Research Report Excerpt #1
Heading into 2022, we understood that the historic potential S&P 500 returns surrounding midterm cycles and Year 2 of Presidential cycles usually deliver higher volatility and lesser returns. There were no guarantees that history would repeat, but the seasonal cycles suggested that a strongly profitable 2021 should reinforce year-end rebalancing ahead of the potential turbulence of a midterms and Presidential Year 2.
Research Report Excerpt #2
Anything can happen but, historically, for the S&P 500 to end the year with the losses currently established, the economy would have to be in a recession (red circles) or the U.S. is involved in a world war (chart and commentary from Urban Carmel). The circled years in the chart above identify S&P 500 returns that were negative in recessionary years.
Research Report Excerpt #3
We are currently in a period where the New Lows are far outweighing the number of stocks that are making New Highs. Until this changes, we should anticipate market weakness and/or churning of price at the very least.
Research Report Excerpt #4
The red-dotted vertical lines mark warning signs where the CPCE reaches an extreme low (very bullish sentiment) and turns higher. The higher turn doesn’t automatically depict the end of a market rally, but it does suggest locking in profits and rebalancing one’s portfolio. Note that the S&P 500 struggled mightily after such low levels and turn-ups in the CPCE 253-day moving average. The green-dotted vertical lines essentially gives us that “all clear” signal when the CPCE has reached an extreme high (very bearish sentiment Tom Bowley).
Research Report Excerpt #5
Retail sales jumped 3.8% in January and jumped 3.3% excluding autos, double the economists’ expectations. Those follow respective declines of -2.5% in December. Sales excluding autos, gas station sales and building materials also climbed 3.8% from -3.4%. The consumer is alive and doing quite well. The YoY January retail sales growth remained in double-digit territory, growing 13 percent. While this is slower than the average YoY mid-teens growth from 2021, it still very much supports above average 10-year GDP rates in 2022.
Where we saw month-to-month (December to January) weakness in retail sales was likely to be in the expected dining out category. Food services and drinking places (bottom of the table) retail sales fell -.9% in January. This was very likely part of the Omicron adverse affects.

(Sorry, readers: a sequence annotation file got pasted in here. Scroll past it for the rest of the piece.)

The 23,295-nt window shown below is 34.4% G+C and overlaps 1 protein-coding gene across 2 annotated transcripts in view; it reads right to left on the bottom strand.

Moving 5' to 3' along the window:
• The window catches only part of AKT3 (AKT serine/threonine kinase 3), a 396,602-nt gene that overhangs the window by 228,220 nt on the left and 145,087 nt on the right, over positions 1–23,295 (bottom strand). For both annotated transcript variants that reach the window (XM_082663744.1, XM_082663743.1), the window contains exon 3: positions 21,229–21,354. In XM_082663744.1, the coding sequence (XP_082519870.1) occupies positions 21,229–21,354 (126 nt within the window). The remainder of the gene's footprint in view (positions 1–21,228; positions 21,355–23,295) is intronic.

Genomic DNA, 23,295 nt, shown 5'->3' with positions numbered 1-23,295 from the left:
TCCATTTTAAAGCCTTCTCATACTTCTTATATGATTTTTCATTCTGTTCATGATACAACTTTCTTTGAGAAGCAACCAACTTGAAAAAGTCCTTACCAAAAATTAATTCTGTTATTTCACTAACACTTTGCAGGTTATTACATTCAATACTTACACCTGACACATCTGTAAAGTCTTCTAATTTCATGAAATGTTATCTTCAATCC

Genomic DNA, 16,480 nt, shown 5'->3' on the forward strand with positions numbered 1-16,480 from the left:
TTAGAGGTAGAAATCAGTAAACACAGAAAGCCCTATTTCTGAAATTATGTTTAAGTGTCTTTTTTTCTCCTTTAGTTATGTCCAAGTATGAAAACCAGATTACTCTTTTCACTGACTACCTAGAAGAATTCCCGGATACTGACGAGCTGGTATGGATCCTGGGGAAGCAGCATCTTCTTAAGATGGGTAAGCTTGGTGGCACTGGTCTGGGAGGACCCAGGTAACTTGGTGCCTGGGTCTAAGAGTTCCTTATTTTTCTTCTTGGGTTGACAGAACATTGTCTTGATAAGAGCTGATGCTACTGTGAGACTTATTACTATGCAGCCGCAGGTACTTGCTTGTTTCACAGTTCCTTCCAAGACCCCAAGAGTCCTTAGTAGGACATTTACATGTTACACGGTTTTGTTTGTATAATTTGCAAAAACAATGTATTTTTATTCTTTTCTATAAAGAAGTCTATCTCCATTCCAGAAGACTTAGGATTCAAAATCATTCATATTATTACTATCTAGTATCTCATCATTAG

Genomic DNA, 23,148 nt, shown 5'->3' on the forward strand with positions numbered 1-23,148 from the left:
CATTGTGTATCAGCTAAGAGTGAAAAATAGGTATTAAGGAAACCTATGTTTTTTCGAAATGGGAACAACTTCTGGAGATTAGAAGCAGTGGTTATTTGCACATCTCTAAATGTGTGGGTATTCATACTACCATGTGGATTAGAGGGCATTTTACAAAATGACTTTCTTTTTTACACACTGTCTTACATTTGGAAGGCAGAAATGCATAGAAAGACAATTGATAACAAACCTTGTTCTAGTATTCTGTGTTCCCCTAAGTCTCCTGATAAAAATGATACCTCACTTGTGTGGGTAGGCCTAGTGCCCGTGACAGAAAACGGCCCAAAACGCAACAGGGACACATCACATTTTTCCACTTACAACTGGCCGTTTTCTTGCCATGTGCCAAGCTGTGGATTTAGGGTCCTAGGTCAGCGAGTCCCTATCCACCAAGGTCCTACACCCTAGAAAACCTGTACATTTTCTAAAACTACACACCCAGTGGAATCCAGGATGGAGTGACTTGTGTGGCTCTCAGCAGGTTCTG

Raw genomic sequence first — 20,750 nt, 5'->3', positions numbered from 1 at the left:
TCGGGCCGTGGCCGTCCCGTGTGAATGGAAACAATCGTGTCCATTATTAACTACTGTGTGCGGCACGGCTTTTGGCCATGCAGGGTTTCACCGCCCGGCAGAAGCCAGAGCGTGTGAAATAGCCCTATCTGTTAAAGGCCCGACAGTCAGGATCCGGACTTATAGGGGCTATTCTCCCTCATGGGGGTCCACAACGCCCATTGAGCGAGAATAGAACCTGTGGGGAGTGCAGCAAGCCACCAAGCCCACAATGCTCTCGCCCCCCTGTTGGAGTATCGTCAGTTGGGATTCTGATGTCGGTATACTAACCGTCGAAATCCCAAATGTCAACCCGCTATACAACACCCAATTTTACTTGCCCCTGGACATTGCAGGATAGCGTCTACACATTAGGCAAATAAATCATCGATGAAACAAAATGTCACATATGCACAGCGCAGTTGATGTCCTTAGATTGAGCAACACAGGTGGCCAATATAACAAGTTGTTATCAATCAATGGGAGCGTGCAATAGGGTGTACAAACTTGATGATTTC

Research Report Excerpt #6
Any continued recovery in passenger numbers will likely put upward pressure on ticket prices, another component of CPI. It is worth remembering however, that per CPI data, airfares had been falling since 2013, had dropped a further 28% at the onset of the pandemic, and that even following recent increases, prices have only recovered to 1999 levels (www.BLS.gov).
Research Report Excerpt #7
The latest reading on CPI proved uncomfortably high for MOST, not some but MOST market participants. From May 2020 through January 2022, CPI rose a total (not annualized) of 10.2%. Going backward from the same point, you have to start at March 2013 to get the same amount of inflation. That means the pace has more than quadrupled (chart above). This calls to mind the old saying of a frog in hot water. We are the frogs and we enjoyed a nice warm bath for many years. Now it’s uncomfortable and getting more so. No surprise, we’re trying to jump out. It’s not as easy as we thought, but time will tell how big a bite out of potential growth inflation takes. For now, the elevated inflation concerns and rhetoric will likely remain in the financial media headlines until a peak in inflation and subsequent decline is determined. This is likely to take shape after the Q1 period, per most economists’ estimates.
Research Report Excerpt #8
At this point in time, 77 companies in the index have issued EPS guidance for Q1 2022. Of these 77 companies, 55 have issued negative EPS guidance and 22 have issued positive EPS guidance. The percentage of companies issuing negative EPS guidance is 71% (55 out of 77), which is above the 5-year average of 60 percent.
As the chart above, from Jim Bianco depicts, net earnings guidance for companies turned most negative since 2009, before that 2002. This clearly reflects uncertainty. I’ll remind investors how earnings/S&P500 growth persists by climbing the wall of worry. What happened after 2009 & 2002? Indeed, long bull markets.
Research Report Excerpt #9
I recall that my peak drawdown was roughly 38% and my short UVXY holdings comprised 66% of that drawdown. Admittedly, it was a truly uncomfortable time for many investors that breezed through the 3 previous years whereby the market delivered double-digit returns in 2012, 2013, and 2014. Three years of double-digit returns, sound familiar (2019 = 31%, 2020 = 18%, 2021 = 27% returns) ? Indeed, the market is little more than human behavior reacting to price, and that human behavior can often prove repetitive. Both 2011 and 2015 delivered s0-so returns and with significant corrections before setting-up tremendous opportunities for savvy investors who stuck with the market. Actively buying the correction in 2015 and increasing my overall market exposure into 2016 proved prescient. The Golden Capital Portfolio delivered a 100%+ gain by year-end 2016, by taking advantage of the 2015 set-up year.
Set up years should be welcomed by investors, even found for great anticipation. If we include our 1982 analogue, which found a 14% correction during that year, 2022 has all the tell-tale signs of being another set-up year for investors.
1982 has extreme similarities to 2022, and proved a set-up year as well. What was it setting-up?